The Republican People’s Party (CHP) of Turkey has unveiled a plan to build a $200bn city at a secret location if it wins the general election on 7 June.
At least one poll suggests the CHP stands a chance of sharing power after the vote.
The promise was made last week by the party’s leader, Kemal Kilicdaroglu (pictured). He said the city, to be called Turkey Central, or Hub Turkey, would be completed by 2035, with the state putting up one quarter of the funding.Â
"If we use the advantages stemming from our geographic location, Turkey will be a paramount country in the region and in the world," Kilicdaroglu said. "We are able to reach 1.5 billion people in 58 countries with a four-and-a-half-hour flight. This is an advantage no other country is bestowed with."
He added that the scheme would provide jobs for 2.2 million people and produce additional revenue totalling $147bn.
The exact location of the city was not stated, but there was speculation that it would be in the centre of the country, between the Black and Mediterranean seas.Â
One Republican party candidate told Turkey’s Zaman newspaper that the location was being kept a secret. "If we unveil the location, this would create unfair profit for certain groups," he said. "The exact location will be decided in consensus with partnering local and foreign companies."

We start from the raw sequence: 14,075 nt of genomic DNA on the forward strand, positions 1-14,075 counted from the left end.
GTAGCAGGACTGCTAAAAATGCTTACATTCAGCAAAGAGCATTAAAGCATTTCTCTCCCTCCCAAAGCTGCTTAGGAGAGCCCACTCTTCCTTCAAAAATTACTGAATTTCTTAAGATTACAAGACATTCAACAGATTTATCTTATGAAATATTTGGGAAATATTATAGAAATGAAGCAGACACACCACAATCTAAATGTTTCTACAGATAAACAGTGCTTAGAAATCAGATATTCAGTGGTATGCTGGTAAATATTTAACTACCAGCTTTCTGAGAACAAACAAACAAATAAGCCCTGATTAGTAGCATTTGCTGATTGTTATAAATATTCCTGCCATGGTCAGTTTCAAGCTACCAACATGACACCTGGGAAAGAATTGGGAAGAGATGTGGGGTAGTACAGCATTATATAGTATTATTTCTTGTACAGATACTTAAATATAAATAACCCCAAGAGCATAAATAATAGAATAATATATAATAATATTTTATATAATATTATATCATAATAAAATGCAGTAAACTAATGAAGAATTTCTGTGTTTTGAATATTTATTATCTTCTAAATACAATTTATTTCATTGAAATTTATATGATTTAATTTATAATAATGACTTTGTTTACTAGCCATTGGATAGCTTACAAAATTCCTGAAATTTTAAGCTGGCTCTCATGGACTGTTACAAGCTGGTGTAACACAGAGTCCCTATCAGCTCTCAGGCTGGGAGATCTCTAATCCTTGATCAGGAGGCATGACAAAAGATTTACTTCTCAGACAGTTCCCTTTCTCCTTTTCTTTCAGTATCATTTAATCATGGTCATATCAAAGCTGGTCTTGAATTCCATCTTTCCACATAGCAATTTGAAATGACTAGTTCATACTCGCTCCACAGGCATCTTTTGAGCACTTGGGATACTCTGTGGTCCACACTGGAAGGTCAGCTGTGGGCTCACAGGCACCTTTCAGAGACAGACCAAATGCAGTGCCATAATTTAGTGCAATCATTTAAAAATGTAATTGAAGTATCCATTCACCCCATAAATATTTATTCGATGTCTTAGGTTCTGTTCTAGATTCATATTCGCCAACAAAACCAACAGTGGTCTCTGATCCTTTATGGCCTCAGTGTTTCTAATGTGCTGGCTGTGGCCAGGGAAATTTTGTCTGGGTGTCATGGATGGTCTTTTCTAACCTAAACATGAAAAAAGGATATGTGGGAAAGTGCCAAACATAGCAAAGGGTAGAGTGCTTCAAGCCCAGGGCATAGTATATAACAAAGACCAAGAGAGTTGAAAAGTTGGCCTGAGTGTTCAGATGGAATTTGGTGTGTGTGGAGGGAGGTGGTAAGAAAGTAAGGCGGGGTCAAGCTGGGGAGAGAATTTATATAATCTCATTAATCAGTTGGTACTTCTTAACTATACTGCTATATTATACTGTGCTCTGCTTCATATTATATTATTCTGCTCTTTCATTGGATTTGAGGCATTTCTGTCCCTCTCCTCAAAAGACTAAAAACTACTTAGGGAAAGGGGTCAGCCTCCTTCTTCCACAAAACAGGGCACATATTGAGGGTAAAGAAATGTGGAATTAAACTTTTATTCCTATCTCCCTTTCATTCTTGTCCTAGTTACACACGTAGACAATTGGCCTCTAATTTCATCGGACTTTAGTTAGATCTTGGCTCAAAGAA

The success of the Turkish economy over the past 10 years has been underpinned by its construction industry, which has completed a series of multi-billion projects in its home market, and has also enjoyed success in Russia and the wider Middle East.Â
The chance of the CHP having a say in policy after the election appears to be greater than at any time since Recep Erdogan became prime minister – and later, president – in 2003.
In one poll reported by Reuters on 25 May, Erdogan’s ruling AK Party is seen losing its parliamentary majority in the election and having to form a coalition government.
That poll put AK support at 41%, with Kilicdaroglu’s Republican People’s Party at 26%, the nationalist MHP at 18.1%, and the pro-Kurdish HDP at 10.4%, just above the 10 percent threshold needed to enter parliament.